The steep sand-bluffs, down which our course ran from the high plateau of the divide to the valley, were curiously channeled into isolated groups and masses, whose form gave every possible scope to one's fancy. The simplest of these formations were mere sinuous galleries. Where the work of excavation had gone further, the sand rose in smooth cones or solitary pillars; and in yet more complicated cases, the piles took a statuesque shape, which, with a trifling effort of imagination, became idols, gypsies about their camp-fire, witches, or mummies in their coffins. At first sight these formations were a good deal of a puzzle to me; but as we advanced, and saw them not only in the various stages, but undergoing the processes of production, their explanation became possible on at least one hypothesis, to which I will refer further on.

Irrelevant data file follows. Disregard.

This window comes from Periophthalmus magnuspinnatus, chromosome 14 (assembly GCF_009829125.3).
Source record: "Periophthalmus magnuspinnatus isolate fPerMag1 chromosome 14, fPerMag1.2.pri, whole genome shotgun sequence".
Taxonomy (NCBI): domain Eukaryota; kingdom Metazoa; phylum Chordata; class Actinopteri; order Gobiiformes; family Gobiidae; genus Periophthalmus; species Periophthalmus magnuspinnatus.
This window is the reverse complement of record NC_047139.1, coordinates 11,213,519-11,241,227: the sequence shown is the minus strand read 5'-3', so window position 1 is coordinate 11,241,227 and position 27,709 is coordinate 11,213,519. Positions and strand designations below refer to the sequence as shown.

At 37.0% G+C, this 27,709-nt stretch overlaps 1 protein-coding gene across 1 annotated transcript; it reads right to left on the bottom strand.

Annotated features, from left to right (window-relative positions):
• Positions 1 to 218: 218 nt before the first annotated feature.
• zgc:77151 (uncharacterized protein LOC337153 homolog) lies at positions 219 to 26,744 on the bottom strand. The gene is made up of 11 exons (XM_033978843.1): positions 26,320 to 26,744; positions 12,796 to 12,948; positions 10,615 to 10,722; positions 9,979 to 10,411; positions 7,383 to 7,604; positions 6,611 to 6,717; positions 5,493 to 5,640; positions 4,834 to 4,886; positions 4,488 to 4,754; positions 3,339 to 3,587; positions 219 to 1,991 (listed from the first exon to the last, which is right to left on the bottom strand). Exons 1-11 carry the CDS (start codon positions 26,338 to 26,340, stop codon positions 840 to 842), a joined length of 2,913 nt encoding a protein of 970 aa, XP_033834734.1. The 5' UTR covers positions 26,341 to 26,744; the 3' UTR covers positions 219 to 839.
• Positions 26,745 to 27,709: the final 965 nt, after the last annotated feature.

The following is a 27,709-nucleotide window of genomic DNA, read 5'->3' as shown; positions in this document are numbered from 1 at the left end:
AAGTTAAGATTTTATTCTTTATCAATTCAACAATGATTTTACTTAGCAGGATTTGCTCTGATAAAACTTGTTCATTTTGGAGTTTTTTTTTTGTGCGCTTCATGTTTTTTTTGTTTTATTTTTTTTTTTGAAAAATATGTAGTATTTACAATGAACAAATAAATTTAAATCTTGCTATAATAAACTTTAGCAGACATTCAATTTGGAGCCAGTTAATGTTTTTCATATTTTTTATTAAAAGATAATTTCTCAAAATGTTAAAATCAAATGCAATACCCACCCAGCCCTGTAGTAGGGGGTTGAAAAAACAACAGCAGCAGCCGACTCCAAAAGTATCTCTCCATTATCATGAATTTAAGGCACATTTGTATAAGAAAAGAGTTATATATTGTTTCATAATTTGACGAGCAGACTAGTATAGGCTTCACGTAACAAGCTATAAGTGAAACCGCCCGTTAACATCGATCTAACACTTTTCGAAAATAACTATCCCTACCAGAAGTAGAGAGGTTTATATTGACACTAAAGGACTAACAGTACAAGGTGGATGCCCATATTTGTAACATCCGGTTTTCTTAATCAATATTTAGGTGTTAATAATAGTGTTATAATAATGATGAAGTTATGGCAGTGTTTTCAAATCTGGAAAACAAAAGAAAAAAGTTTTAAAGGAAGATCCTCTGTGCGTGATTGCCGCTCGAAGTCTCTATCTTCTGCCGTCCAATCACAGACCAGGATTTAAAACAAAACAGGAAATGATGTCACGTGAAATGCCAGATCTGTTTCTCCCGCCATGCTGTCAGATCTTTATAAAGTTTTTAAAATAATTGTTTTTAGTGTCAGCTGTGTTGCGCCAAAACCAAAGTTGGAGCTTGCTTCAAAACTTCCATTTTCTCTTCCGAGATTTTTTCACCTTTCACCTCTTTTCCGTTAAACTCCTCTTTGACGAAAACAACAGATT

A little beyond these statues, and in such plain sight of them that their moonlight view must have been like having a guard of honor composed of ghosts, we found "The Pretty Woman's Ranch " and its occupants, the Richardsons. The nomenclature of new settlers is unconventionally direct. They do not hesitate to say when thej7 think a woman is pretty; and I am afraid they would assert the opposite, if true, with equal frankness. There is no doubt what their names mean; and when they call a name, it sticks. All the Richardsons may die; but future travellers will have no difficulty in knowing that a pretty woman was once the ornament of this solitude, or in finding the exact place on which to drop a tear for the evanescence of all things lovely. It is perhaps no betrayal of Coloradian confidence to acknowledge that Mrs. Richardson is the Pretty Woman referred to in the title. We stopped at the ranch which she has characterized, to give our horses their noon feed, take our own lunch, and, let it be confessed, to see the Pretty Woman, though of course solely as a geographical personage. The name is not inappropriate.